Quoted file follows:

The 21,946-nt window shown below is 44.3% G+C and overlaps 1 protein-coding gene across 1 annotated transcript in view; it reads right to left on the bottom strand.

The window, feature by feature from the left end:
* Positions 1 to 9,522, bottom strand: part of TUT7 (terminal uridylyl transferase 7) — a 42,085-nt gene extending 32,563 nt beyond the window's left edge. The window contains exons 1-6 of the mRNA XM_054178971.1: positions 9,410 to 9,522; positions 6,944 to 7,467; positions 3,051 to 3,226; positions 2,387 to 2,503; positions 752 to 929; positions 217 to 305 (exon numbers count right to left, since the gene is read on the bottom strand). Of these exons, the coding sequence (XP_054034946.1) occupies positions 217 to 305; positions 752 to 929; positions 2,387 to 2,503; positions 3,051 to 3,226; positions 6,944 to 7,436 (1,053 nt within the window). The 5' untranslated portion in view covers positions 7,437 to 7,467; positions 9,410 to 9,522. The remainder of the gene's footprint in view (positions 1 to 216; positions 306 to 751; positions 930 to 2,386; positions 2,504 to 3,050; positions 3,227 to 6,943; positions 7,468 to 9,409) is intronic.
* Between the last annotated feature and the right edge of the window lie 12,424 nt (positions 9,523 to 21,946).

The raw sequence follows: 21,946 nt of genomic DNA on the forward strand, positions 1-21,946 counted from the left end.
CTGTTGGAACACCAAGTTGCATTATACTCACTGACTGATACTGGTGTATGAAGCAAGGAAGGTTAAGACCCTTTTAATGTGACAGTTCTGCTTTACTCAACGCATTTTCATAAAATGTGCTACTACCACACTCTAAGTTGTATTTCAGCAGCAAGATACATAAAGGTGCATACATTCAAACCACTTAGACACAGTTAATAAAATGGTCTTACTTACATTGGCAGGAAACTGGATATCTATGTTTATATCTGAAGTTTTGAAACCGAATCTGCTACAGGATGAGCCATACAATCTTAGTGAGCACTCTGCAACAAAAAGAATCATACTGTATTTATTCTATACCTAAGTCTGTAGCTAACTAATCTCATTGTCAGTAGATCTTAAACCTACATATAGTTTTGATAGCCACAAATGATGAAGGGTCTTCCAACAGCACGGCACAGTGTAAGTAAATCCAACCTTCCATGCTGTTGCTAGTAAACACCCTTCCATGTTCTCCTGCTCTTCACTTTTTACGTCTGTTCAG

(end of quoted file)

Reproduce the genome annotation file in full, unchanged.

The 21,946-nt window shown below is 44.3% G+C and overlaps 1 protein-coding gene across 1 annotated transcript in view; it reads right to left on the bottom strand.

The window, feature by feature from the left end:
* Positions 1 to 9,522, bottom strand: part of TUT7 (terminal uridylyl transferase 7) — a 42,085-nt gene extending 32,563 nt beyond the window's left edge. The window contains exons 1-6 of the mRNA XM_054178971.1: positions 9,410 to 9,522; positions 6,944 to 7,467; positions 3,051 to 3,226; positions 2,387 to 2,503; positions 752 to 929; positions 217 to 305 (exon numbers count right to left, since the gene is read on the bottom strand). Of these exons, the coding sequence (XP_054034946.1) occupies positions 217 to 305; positions 752 to 929; positions 2,387 to 2,503; positions 3,051 to 3,226; positions 6,944 to 7,436 (1,053 nt within the window). The 5' untranslated portion in view covers positions 7,437 to 7,467; positions 9,410 to 9,522. The remainder of the gene's footprint in view (positions 1 to 216; positions 306 to 751; positions 930 to 2,386; positions 2,504 to 3,050; positions 3,227 to 6,943; positions 7,468 to 9,409) is intronic.
* Between the last annotated feature and the right edge of the window lie 12,424 nt (positions 9,523 to 21,946).

The raw sequence follows: 21,946 nt of genomic DNA on the forward strand, positions 1-21,946 counted from the left end.
CTGTTGGAACACCAAGTTGCATTATACTCACTGACTGATACTGGTGTATGAAGCAAGGAAGGTTAAGACCCTTTTAATGTGACAGTTCTGCTTTACTCAACGCATTTTCATAAAATGTGCTACTACCACACTCTAAGTTGTATTTCAGCAGCAAGATACATAAAGGTGCATACATTCAAACCACTTAGACACAGTTAATAAAATGGTCTTACTTACATTGGCAGGAAACTGGATATCTATGTTTATATCTGAAGTTTTGAAACCGAATCTGCTACAGGATGAGCCATACAATCTTAGTGAGCACTCTGCAACAAAAAGAATCATACTGTATTTATTCTATACCTAAGTCTGTAGCTAACTAATCTCATTGTCAGTAGATCTTAAACCTACATATAGTTTTGATAGCCACAAATGATGAAGGGTCTTCCAACAGCACGGCACAGTGTAAGTAAATCCAACCTTCCATGCTGTTGCTAGTAAACACCCTTCCATGTTCTCCTGCTCTTCACTTTTTACGTCTGTTCAG